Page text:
return jsonify ({"success" : False, "reason" : "Password incorrect"})
        except (User.DoesNotExist, KeyError): #the user does not exist
            return jsonify ({"success" : False, "reason" : "User does not exit"})

@app.route('/logout', methods=['POST'])
def logout():
    key = request.json["key"]
    secret = request.json["secret"]
        user = User.select().join(APIKey).where(APIKey.key == key, APIKey.secret == secret)
        api_keys = APIKey.delete().where(APIKey.user == user)
        return jsonify({"success" : True, "key_removed" : True})
    except APIKey.DoesNotExist:
        return jsonify({"success" : True, "key_removed" : False})

@app.route('/join', methods=['POST'])
def join():
    user_to_join = request.json
    user = User(username = user_to_join["username"], email = user_to_join["email"])
    return jsonify ({"success" : True})

I also modified the APIKeyAuthentication class to work with the token:

class APIKeyAuthentication(Authentication):
    Requires a model that has at least two fields, "key" and "secret", which will
    be searched for when authing a request.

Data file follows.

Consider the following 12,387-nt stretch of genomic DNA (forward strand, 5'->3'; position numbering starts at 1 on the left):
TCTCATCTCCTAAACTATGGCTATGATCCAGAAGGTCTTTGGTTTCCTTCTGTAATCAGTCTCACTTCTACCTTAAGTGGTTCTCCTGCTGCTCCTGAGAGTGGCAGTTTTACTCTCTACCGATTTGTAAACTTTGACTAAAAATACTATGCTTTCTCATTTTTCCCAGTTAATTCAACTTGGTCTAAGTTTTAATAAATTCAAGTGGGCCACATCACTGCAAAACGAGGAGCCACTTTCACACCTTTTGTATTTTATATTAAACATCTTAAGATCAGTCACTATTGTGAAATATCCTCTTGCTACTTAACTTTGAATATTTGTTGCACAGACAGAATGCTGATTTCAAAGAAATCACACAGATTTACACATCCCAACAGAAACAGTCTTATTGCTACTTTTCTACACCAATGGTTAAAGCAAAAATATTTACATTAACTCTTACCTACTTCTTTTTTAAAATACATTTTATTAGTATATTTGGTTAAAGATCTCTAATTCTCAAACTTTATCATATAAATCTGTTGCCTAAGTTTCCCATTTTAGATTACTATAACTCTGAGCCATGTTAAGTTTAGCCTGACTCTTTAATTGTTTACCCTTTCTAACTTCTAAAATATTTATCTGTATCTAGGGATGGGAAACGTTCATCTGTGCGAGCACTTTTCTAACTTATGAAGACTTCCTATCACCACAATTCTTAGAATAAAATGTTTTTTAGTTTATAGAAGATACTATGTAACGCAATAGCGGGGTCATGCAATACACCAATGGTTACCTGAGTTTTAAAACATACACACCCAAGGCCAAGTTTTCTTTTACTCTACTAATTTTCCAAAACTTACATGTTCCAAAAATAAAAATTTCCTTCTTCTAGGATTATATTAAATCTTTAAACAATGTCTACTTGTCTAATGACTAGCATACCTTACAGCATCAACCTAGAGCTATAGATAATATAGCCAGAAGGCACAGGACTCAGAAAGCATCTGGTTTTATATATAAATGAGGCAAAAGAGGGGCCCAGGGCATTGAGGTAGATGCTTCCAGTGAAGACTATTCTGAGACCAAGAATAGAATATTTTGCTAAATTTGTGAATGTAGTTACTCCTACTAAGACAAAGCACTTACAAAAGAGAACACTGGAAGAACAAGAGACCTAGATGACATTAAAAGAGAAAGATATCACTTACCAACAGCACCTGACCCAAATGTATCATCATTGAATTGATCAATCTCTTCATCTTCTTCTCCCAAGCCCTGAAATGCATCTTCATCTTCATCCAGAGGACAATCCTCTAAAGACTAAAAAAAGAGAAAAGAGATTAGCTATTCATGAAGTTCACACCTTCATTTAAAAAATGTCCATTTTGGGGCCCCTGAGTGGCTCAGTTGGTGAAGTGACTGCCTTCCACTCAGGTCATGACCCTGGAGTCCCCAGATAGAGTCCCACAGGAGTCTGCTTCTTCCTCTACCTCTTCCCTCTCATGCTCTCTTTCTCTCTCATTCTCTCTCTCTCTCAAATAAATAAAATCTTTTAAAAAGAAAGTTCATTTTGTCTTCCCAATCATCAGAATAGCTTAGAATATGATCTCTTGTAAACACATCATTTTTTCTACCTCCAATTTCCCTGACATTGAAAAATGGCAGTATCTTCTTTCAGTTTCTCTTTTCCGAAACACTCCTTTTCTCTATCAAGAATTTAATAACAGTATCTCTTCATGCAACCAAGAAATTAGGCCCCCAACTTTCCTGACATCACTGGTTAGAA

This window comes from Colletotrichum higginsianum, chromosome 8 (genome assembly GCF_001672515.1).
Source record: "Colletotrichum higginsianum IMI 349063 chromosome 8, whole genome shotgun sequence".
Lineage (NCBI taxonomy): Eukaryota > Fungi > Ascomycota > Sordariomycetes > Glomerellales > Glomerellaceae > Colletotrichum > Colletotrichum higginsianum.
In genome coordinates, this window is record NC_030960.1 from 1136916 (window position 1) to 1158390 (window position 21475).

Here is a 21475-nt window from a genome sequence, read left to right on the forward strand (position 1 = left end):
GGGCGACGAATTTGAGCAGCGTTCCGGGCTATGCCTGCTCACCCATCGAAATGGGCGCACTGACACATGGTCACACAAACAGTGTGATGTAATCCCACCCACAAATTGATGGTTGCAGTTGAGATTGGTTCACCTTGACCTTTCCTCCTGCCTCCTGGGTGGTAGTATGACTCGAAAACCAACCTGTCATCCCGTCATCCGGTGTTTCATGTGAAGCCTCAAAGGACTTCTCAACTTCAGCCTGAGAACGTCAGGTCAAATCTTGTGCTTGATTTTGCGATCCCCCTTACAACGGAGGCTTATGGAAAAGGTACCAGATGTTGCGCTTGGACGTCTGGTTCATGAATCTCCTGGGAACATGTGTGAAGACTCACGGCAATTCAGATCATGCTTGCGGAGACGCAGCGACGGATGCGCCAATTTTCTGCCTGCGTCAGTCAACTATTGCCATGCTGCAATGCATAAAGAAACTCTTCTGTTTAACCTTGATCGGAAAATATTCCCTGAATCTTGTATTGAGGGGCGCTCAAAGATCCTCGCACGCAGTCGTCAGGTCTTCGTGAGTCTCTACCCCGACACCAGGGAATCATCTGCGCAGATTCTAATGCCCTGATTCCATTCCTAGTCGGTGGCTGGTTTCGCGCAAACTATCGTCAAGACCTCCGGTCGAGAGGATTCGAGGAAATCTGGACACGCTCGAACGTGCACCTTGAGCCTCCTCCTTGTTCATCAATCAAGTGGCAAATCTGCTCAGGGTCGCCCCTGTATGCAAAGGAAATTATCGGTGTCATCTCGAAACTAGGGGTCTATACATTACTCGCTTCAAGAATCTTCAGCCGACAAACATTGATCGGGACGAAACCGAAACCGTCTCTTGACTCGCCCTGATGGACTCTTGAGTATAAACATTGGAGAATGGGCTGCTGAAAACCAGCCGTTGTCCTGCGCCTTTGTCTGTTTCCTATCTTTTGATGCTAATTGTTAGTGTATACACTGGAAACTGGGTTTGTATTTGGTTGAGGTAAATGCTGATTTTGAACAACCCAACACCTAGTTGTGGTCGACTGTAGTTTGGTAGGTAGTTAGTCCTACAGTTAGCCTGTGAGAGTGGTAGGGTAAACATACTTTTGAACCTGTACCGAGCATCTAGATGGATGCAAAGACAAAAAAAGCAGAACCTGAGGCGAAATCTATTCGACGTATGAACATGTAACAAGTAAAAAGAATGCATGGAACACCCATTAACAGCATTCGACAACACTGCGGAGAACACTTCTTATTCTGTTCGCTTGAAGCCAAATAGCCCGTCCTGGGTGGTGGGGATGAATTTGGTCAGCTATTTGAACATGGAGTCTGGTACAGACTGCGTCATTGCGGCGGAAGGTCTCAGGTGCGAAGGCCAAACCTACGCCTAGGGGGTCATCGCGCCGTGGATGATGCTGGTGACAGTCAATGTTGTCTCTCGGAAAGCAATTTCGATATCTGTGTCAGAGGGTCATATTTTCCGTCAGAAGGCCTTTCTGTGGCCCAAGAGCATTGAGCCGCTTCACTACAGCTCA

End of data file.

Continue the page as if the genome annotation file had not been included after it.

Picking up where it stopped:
key_field = 'key'
    secret_field = 'secret'

    def __init__(self, auth, model, protected_methods=None):
        super(APIKeyAuthentication, self).__init__(protected_methods)
        self.model = model
        self._key_field = model._meta.fields[self.key_field]
        self._secret_field = model._meta.fields[self.secret_field]

    def get_query(self):
        return self.model.select()

    def get_key(self, k, s):
            return self.get_query().where(
        except self.model.DoesNotExist:

    def get_key_secret(self):
        for search in [request.headers, request.args, request.form]:
            if 'key' in search and 'secret' in search:
                return search['key'], search['secret']
        return None, None

    def authorize(self):
        if request.method not in self.protected_methods:
            return True

        key, secret = self.get_key_secret()
            g.user = User.select().join(APIKey).where(APIKey.key == key, APIKey.secret == secret).get()
            return g.user
        except User.DoesNotExist:
            return False


In Angular, I do the following:

$scope.$on('$viewContentLoaded', function() {